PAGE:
Epoxidation of Cyclohex-1-enyl-methanol.
Complexation of the Ligand and Vanadium
Ligand/ Oxidation Conditions
Entry Ligand Vanadium Vanadium Solvent Temp/time Oxidant Temp/time Yield % ee
1 Ia VO(acac)2 2.0:1.0 Toluene rt, 1 h Aqueous TBHP 0° C., 21.5 h 66 93
2 Io VO(acac)2 2.0:1.0 Toluene rt, 1 h Aqueous TBHP 0° C., 21.5 h 76 73
3 Il VO(OPri)2 2.0:1.0 CH2Cl2 rt, 1 h Aqueous TBHP 0° C., 17 h 59 88
4 If VO(OPri)3 2.0:1.0 CH2Cl2 rt, 1 h Anhydrous TBHP 0° C., 12 h 94% 92

Table 10 reveals that the reaction disclosed herein can also successfully epoxidize a five membered cyclic alkene.

TABLE 10
Epoxidation of Cyclopent-1-enyl-methanol.
Complexation of the Ligand and Vanadium
Ligand/ Oxidation Conditions
Entry Ligand Vanadium Vanadium Solvent Temp/time Oxidant Temp/time Yield % ee
1 Ia VO(acac)2 2.0:1.0 Toluene rt, 1 h Aqueous TBHP 0° C., 20.5 h 52% 90
2 1o VO(acac)2 2.0:1.0 Toluene rt, 1 h Aqueous TBHP 0° C., 20.5 h 72% 75
3 If VO(OPri)3 2.0:1.0 CH2Cl2 rt, 1 h Anhydrous TBHP 0° C., 10 h 94% 69
4 Im VO(OPri)3 2.0:1.0 CH2Cl2 rt, 1 h Anhydrous TBHP 0° C., 18 h 95% 78

Table 11 demonstrates that a cis-alkene can be utilized as the epoxidation substrate. The data shows that the yield may vary with changes in the nature of the bishyroxamic acid ligand. However, it appears that drastic changes in the character of the chiral bishydroxamic acid ligand may have only a minimal influence with respect to the enantiomeric excess.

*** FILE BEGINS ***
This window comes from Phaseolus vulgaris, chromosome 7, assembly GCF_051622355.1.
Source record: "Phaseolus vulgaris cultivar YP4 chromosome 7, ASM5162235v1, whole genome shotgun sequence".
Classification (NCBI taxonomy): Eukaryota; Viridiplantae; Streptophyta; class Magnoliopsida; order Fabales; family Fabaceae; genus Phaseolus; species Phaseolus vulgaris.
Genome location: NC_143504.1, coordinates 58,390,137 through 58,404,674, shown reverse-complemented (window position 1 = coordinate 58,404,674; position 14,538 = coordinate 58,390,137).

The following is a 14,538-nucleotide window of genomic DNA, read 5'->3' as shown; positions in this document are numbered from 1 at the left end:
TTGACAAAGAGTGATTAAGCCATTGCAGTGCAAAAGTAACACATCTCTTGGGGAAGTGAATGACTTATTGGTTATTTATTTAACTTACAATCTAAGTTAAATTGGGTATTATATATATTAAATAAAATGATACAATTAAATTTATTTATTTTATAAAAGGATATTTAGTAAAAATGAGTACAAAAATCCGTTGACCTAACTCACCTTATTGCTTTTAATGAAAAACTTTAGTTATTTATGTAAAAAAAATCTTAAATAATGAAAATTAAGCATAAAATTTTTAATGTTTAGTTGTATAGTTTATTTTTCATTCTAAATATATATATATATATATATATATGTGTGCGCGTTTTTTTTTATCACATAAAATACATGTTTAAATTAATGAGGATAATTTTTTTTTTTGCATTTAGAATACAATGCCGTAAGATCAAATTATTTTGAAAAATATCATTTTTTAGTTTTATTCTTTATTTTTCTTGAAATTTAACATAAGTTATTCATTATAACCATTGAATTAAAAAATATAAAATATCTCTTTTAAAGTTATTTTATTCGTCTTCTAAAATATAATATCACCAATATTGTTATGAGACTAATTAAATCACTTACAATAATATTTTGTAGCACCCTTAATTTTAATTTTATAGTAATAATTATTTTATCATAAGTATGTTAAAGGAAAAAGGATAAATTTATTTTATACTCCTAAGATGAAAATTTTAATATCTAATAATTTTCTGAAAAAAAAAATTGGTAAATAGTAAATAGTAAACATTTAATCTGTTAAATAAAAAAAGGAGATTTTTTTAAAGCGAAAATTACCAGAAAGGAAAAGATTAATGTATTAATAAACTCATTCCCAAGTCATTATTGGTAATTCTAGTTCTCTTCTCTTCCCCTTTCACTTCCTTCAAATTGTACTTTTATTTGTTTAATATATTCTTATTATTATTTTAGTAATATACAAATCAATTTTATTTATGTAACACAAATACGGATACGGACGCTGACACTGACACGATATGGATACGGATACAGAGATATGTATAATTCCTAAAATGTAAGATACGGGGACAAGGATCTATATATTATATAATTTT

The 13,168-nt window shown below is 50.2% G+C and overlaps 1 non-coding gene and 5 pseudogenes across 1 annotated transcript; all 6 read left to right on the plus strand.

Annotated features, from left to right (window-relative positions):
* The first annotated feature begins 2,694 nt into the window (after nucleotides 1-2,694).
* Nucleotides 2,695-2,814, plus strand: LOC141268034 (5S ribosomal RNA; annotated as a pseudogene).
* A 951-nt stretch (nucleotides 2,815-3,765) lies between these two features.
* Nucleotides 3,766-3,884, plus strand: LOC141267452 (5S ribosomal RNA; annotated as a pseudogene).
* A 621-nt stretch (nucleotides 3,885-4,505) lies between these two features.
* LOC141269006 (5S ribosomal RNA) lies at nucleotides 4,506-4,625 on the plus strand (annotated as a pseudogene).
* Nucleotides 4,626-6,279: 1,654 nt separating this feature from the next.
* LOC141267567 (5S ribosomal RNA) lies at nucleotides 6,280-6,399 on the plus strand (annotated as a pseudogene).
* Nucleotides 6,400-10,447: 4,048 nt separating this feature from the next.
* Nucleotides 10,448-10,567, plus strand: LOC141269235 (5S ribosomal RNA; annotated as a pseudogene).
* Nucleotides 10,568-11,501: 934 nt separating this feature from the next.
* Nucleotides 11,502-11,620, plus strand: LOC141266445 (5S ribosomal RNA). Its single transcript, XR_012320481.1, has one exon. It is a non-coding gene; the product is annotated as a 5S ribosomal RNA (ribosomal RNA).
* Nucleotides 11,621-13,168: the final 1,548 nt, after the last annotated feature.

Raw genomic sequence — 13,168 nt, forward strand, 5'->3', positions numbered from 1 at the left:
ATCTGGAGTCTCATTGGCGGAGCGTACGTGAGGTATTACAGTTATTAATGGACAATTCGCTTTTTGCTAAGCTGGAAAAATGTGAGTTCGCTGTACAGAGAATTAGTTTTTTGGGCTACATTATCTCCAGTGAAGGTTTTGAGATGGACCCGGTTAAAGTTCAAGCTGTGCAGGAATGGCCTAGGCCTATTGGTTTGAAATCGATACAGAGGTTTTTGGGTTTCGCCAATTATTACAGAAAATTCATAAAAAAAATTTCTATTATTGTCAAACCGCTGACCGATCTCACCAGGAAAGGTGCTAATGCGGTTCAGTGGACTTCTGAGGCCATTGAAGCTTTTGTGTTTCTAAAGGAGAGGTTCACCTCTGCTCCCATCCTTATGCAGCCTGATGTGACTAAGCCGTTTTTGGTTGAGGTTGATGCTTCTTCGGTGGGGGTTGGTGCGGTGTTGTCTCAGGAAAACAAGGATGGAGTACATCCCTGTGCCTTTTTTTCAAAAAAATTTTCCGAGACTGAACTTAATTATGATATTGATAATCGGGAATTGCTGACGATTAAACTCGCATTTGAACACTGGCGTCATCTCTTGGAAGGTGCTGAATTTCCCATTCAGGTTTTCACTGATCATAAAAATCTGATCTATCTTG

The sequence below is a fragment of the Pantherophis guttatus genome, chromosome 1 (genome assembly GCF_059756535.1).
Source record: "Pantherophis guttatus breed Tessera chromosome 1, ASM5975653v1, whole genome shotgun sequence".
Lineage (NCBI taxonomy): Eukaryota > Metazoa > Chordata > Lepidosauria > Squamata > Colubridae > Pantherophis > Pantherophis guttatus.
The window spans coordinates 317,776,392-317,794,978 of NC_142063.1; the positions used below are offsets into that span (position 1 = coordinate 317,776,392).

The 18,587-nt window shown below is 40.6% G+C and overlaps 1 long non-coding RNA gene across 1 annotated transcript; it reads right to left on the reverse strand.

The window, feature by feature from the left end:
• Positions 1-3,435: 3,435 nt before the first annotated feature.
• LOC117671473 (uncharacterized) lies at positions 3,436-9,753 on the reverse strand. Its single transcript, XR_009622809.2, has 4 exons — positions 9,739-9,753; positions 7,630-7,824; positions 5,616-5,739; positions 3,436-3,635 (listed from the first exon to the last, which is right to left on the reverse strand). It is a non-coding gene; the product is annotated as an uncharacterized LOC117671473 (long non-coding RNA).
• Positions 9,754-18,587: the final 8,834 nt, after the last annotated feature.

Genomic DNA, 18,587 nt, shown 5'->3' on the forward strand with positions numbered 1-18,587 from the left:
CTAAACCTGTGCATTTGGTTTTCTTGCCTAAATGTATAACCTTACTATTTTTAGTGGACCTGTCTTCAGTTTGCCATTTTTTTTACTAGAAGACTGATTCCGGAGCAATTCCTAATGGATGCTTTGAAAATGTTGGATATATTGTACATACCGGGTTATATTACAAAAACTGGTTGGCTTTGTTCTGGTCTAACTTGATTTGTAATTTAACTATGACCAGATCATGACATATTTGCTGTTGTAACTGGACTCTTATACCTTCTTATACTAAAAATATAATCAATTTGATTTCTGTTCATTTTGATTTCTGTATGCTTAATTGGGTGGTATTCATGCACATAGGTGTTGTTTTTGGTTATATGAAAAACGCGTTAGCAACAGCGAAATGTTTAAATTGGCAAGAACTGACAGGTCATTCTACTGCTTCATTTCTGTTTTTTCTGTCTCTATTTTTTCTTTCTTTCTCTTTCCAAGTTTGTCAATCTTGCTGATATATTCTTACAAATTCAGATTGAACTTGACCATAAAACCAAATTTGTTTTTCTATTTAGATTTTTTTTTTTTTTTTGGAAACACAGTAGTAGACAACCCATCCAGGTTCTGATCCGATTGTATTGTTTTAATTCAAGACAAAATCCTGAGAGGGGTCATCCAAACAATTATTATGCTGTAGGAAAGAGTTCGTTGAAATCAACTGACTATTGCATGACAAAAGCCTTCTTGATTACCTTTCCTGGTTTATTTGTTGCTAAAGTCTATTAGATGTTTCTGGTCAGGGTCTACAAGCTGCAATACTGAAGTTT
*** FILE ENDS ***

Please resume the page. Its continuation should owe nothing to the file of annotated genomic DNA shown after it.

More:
TABLE 11
Epoxidation of (Z)-Hex-2-en-ol.
Complexation of the Ligand and
Vanadium Oxidation Conditions
Entry Ligand Vanadium Solvent Temp/time Oxidant Temp/time % Yield % ee
1234 IaIoIoIl VO(acac)2VO(acac)2VO(acac)2VO(OPri)3 CH2Cl2CH2Cl2CH2Cl2CH2Cl2 rt, 1 hrt, 1 hrt, 1 hrt, 1 h Aqueous TBHPAqueous TBHPAqueous TBHPAqueous TBHP 0° C., 5 days0° C., 5 daysRT, 26 h0° C., 5 days 11556849 74918987
5678 IaIlIoIo VO(acac)2VO(OPri)2VO(acac)2VO(acac)2 CH2Cl2CH2Cl2CH2Cl2CH2Cl2 rt, 1 hrt, 1 hrt, 1 hrt, 1 h Aqueous TBHPAqueous TBHPAqueous TBHPAqueous TBHP 0° C., 92 h0° C., 92 hRT, 21 h0° C., 46 h 28508964 80879193
9 Io VO(acac)2 CH2Cl2 rt, 1 h Aqueous TBHP 0° C., 46 h 60% 95

Table 12 demonstrates that the epoxidation of trans-2,3-diphenyl-2-propenol and geraniol can be successfully carried out using molybdenum as the metal, in this case MoO(acac)2.

TABLE 12
Molybdenum Catalyzed Epoxidation.

Table 13 shows that this reaction is also capable of successfully epoxidizing homoallylic alcohols.